Languages are so much more than a collection of translatable words. Focusing solely on translation is one of the worst ways to practice a language. The words, grammar, nonverbal communication, and more are all informed by the speakers’ culture and interactions with other languages.
That means sometimes words cross over between languages and other times, they are unique to one language.
Exploring words that don’t exist in English is an interesting way to add depth to the language program you already do.
How other languages have shaped English
Up to 80% of English words are borrowed from other languages. Over 350 languages are represented, but the most common languages of origin are Latin and Greek. Some were adapted over time, others were incorporated as-is. Words from other languages that have been incorporated as-is into English are called loanwords. Some examples of words we borrowed include:
- Banana (West African, likely Wolof)
- Ketchup (Chinese)
- Karaoke (Japanese)
- Ballet (French)
- Paparazzi (Italian)
- Penguin (Welsh)
- Guru (Sanskrit)
Writer James Nicholl once said “English doesn’t borrow from other languages. English follows other languages down dark alleys, knocks them over and goes through their pockets for loose grammar.” Since the history of our language is full of war and colonization, he’s not wrong.
Now that English has become a near-universal second language, other languages often incorporate the English words for new things instead of coming up with their own words for them. Many governing bodies of languages fight back against the incorporation of “anglicisms.” Quebec even has laws about it.
What are words from other languages with no English equivalents?
A common, less sinister reason for incorporating loanwords is simply that we don’t have a word for the concept when another language does. Even with all that loaning, English still doesn’t have a word for everything under the sun. The words we’ll discuss here can be defined in a sentence in English, but don’t have a word that is directly equivalent. Some of these may catch on with English speakers enough to become loan words.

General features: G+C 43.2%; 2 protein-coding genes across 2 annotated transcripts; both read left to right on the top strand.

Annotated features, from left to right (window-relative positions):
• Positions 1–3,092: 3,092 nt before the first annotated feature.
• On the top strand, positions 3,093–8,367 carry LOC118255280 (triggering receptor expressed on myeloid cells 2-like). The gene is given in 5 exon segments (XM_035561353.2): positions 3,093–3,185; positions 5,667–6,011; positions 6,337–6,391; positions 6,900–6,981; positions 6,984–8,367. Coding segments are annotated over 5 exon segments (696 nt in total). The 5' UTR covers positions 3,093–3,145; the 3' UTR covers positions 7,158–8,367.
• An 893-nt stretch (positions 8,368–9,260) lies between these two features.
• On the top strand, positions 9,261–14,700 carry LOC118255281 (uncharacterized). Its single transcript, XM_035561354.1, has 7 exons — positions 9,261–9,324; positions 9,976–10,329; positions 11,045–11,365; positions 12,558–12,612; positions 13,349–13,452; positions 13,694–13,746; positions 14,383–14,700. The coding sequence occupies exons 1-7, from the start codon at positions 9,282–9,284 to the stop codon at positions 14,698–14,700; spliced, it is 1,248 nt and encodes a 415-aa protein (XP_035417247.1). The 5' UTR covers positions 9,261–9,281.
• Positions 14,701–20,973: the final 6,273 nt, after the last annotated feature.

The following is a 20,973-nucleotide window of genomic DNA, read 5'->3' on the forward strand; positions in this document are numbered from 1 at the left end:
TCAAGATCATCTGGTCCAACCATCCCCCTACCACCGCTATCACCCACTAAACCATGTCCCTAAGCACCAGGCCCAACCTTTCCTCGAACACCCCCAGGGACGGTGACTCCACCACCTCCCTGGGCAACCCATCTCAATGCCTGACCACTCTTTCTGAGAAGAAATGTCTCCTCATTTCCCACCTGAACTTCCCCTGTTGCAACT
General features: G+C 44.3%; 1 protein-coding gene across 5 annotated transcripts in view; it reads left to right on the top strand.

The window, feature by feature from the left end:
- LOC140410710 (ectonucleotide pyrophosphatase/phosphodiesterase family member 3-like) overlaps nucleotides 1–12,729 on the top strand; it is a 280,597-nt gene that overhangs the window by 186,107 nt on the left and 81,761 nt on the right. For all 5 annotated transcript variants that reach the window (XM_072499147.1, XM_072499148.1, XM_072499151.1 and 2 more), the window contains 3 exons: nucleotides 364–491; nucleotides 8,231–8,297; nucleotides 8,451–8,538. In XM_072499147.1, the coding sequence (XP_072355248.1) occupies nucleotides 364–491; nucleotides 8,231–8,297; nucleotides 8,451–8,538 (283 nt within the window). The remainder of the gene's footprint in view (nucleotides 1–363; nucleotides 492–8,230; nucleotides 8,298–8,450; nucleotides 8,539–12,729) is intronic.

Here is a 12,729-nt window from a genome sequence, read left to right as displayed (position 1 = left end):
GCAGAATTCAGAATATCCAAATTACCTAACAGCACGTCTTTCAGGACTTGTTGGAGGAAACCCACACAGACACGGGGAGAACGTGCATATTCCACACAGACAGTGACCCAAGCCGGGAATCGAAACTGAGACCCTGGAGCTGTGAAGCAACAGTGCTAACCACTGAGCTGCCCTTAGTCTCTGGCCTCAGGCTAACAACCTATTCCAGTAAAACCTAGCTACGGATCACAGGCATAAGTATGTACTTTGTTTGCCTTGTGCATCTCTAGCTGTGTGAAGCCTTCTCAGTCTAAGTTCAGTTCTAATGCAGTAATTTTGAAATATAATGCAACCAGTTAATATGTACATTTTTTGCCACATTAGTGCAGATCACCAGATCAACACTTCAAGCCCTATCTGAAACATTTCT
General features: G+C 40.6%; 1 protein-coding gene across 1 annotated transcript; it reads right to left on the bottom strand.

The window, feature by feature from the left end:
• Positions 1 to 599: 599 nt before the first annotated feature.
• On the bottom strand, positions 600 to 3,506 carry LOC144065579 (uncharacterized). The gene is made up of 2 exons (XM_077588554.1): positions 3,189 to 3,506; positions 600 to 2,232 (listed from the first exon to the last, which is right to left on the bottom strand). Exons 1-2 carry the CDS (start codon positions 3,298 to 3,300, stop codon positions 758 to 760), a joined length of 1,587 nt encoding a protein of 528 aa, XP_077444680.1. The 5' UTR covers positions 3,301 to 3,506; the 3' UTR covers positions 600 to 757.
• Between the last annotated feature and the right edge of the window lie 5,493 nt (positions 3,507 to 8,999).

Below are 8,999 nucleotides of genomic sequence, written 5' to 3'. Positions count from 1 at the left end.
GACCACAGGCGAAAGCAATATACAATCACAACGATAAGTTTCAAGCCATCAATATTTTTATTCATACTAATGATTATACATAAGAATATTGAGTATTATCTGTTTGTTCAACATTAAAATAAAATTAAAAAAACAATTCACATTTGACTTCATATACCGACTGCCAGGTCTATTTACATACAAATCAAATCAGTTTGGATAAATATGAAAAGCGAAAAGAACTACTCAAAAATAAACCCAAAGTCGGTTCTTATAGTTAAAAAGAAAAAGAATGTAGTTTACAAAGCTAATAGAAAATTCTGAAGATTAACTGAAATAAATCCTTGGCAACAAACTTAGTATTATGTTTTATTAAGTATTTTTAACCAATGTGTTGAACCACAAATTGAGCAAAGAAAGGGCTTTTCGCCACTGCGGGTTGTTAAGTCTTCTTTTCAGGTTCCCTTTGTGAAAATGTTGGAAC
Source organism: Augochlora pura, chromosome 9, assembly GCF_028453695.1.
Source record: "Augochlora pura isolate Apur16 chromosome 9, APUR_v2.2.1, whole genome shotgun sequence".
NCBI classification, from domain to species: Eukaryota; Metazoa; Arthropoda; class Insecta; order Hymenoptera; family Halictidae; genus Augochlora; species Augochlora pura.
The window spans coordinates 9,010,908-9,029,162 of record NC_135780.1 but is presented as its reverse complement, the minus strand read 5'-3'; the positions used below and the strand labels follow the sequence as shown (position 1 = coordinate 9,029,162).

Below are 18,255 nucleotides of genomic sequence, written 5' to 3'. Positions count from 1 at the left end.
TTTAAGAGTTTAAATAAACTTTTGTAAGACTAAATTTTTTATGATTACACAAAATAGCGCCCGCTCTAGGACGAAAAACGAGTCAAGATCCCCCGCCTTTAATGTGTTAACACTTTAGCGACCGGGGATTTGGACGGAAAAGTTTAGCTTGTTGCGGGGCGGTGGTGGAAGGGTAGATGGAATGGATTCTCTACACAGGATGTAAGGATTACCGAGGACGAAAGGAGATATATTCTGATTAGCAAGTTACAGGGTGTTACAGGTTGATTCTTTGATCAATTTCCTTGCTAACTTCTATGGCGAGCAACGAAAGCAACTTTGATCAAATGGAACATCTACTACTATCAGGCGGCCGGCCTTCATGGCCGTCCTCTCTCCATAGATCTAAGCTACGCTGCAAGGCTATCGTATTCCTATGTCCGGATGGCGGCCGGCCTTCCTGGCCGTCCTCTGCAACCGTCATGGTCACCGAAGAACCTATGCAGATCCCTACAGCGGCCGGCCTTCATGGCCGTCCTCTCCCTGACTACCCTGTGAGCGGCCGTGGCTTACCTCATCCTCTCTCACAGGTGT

Examples of words from other languages with no English equivalent
Here are a few interesting, useful, and sometimes funny words from other languages that don’t exist in English and my best attempt to explain what they mean.
Phonetic pronunciation: shaa·duhn·froy·duh
Language of origin: German
Meaning: Pleasure derived by someone from another person’s misfortune.
Who among us hasn’t enjoyed watching someone they dislike suffer? You might have heard this one before, but it’s not quite incorporated into the English language enough to be a loan word.
How to pronounce: hyoo·guh
Language of origin: Danish
Meaning: A feeling of extreme comfort or coziness.
In cold, northern winters there’s nothing better than getting cozy in front of the fireplace with a blanket and a hot drink. It makes perfect sense that Danish would have a word for this feeling. This word has become popular in the US over the past five years, especially in the Midwest, where it also gets cold.